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Latest posts by Fairygirl

Solar powered pond pumps

Posted: 30/09/2014 at 13:34

Fishy - Pete's right - it just takes time. 

Iris bulb/corm

Posted: 30/09/2014 at 13:23

They're pretty too Fishy, but don't flower for long so best in amongst other perennials or annuals which will take over when they finish. 

Iris bulb/corm

Posted: 30/09/2014 at 12:58

Then it's likely to be the Dutch type as Dove describes. 

Iris bulb/corm

Posted: 30/09/2014 at 12:52

If it's early flowering - Feb/March - it's likely to be one of the reticulata/dwarf  types. They only get to about 8"/10" in height. There's lots of varieties though so it would be difficult to tell exactly which one - even when it's in flower. They're not terribly long lived usually but very pretty 

brunnera Betty Bowring

Posted: 30/09/2014 at 12:41

OP said it was a white flowered variety - that's what I was referring to - not foliage. Some white flowering plants can have different requirements to  darker flowered ones of the same species  

brunnera Betty Bowring

Posted: 30/09/2014 at 11:14

I don't grow Brunnera but white varieties of anything can often be less hardy and a little more fussy so perhaps that's the reason. They like damp and shade so they're useful for those awkward areas but could it be that they prefer more light?  Hopefully, someone who grows them can offer some better advice than me. 

An alternative could be Pulmonaria - I had the white one in a very shady spot in heavy clay at a previous garden and it did well. 

Bulbs, bulbs and more bulbs!

Posted: 30/09/2014 at 10:57

I agree with obelixx about snowdrops and bluebells - best in the ground not pots. You can get away with a little clump of snowdrops in a temporary display with a grass and a small shrub or something similar, but not kept there permanently. It's also a good idea to keep things together which have similar needs, so be particularly careful with alliums as they mostly like sun and sharp drainage.

As the others have said - keep it simple to give the best result   

What's the star in your garden right now

Posted: 30/09/2014 at 10:41

Smashing bargain Will 

Little Maid is very pretty David - hope you can find it.

There's lots of pink sedums which look similar archie - Carl is another nice one. chicky's is a lovely rosy colour though - very nice 

Bulbs, bulbs and more bulbs!

Posted: 30/09/2014 at 08:56

Do you mean putting all of those in the same pot, or having a mix?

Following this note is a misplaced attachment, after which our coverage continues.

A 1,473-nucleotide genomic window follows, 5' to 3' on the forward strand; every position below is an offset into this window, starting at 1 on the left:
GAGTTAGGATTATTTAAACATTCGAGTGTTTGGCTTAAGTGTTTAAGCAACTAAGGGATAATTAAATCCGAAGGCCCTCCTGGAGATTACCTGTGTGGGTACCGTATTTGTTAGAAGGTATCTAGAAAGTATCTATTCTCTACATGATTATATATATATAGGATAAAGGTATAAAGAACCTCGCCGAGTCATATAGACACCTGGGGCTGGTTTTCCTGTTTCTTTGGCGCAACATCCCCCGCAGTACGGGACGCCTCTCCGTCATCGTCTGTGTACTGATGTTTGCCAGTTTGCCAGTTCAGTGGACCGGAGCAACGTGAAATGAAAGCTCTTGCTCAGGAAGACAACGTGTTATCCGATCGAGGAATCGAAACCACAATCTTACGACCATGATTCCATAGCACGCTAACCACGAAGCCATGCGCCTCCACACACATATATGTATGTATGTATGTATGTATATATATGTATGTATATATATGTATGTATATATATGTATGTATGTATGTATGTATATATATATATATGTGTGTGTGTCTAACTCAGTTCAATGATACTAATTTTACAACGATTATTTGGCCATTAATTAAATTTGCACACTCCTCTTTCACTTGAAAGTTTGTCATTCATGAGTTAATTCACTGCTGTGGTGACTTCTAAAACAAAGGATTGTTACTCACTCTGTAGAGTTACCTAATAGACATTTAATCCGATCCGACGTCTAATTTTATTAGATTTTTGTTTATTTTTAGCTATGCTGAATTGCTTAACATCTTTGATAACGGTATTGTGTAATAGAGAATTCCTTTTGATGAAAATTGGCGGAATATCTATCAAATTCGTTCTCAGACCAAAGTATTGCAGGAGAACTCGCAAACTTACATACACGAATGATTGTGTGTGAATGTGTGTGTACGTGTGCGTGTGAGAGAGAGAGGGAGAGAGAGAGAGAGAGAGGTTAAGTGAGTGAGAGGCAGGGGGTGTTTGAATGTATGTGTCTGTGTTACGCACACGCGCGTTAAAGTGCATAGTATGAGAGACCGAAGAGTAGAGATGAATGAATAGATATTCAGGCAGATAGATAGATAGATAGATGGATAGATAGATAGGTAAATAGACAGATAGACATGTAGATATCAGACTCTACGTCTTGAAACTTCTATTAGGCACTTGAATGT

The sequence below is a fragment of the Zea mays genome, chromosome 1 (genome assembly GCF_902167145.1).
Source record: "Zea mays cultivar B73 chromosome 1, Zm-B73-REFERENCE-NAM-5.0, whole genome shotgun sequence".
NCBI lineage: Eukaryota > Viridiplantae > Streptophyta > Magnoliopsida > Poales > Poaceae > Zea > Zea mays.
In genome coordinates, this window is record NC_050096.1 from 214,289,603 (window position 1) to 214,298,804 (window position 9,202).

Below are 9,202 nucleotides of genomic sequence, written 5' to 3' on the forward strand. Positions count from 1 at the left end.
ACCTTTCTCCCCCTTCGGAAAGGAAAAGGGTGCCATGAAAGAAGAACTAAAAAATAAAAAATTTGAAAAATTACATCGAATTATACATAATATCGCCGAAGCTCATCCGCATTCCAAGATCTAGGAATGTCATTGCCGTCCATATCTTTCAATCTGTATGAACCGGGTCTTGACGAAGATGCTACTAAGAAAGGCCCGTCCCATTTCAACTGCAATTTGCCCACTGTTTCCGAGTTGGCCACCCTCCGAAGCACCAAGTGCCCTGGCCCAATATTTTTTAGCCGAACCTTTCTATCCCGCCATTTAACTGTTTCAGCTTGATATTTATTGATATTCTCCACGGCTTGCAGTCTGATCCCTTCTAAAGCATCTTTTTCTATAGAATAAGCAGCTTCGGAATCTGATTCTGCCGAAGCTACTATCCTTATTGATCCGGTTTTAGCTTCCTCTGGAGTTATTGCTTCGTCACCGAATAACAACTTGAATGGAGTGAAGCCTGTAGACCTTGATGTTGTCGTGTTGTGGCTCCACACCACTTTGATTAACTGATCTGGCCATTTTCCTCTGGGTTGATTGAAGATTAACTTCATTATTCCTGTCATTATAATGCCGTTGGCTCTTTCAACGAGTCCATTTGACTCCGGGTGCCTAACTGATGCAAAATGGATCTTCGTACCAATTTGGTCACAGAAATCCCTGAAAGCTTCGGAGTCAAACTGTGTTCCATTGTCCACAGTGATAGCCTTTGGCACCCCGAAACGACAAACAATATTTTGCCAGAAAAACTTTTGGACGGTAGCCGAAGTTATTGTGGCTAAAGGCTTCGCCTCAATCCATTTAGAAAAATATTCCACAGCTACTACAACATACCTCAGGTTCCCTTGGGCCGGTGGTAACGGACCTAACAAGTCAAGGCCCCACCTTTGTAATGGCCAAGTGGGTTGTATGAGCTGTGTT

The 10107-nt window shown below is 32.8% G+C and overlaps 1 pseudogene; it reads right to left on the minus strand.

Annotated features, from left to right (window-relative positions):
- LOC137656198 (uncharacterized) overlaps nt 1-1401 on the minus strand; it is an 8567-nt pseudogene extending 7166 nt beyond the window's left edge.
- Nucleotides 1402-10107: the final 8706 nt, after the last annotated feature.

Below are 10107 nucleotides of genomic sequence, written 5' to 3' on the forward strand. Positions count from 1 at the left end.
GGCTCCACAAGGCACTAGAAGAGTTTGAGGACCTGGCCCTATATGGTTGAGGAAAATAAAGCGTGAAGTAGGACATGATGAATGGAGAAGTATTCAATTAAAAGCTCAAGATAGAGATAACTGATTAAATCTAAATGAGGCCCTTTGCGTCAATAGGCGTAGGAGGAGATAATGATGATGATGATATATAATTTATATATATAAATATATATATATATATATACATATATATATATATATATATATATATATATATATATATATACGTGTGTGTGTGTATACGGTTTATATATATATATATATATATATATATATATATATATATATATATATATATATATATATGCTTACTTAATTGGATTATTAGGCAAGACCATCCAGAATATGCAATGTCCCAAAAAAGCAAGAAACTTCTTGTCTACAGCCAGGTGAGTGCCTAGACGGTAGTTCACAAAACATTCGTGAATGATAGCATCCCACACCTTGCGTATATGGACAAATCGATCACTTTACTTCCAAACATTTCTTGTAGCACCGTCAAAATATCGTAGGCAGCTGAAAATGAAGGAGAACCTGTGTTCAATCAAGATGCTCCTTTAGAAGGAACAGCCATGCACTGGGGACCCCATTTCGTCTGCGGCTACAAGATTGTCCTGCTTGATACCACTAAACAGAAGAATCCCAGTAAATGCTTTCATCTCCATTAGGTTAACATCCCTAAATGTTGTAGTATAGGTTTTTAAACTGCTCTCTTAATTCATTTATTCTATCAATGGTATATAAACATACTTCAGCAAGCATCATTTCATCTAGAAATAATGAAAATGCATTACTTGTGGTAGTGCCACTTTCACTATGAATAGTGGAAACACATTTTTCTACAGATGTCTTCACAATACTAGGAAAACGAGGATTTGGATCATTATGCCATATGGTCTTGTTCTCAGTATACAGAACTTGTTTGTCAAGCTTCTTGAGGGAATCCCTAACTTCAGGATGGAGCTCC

I'd do a couple crammed with just one variety for real impact next to an entrance or  either side of a gate or something, and have the rest a mix, but I wouldn't put all the varieties in one pot.

Something I like to do is plant up several plastic pots the same size which will fit inside a nice pot . You can then swap those during the season instead of having to change them round in the specimen pots. I do them with a single variety of bulb but you could have 7 pots of early bulbs together, then change them for summer ones and so on. That might be an easier way of doing all your different types 

anyone here ever coppiced a starndard tree successfully?

Posted: 30/09/2014 at 08:40

I'd think it could work. Amelanchier are usually described as shrubs rather than trees anyway. I had one which was more 'tree like' in a previous garden, near a hornbeam hedge. I notice the new owners have assumed it's part of the hedge and have hacked it down when doing the hedge - I'll go and take a look and see what it's like!

Discussions started by Fairygirl

green manure

intended new lawn area - worth trying? 
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forum gremlins

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Bee programme tonight

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spam reported

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Common Swift (moth)

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our building projects

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slugs, snails and bees

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cufcskim's reply!

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Last Post: 02/06/2013 at 16:34

kitchen spam-don't answer it!

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Last Post: 27/05/2013 at 17:23

spam issues

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Last Post: 08/05/2013 at 03:53

No posts either

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Last Post: 14/04/2013 at 10:18
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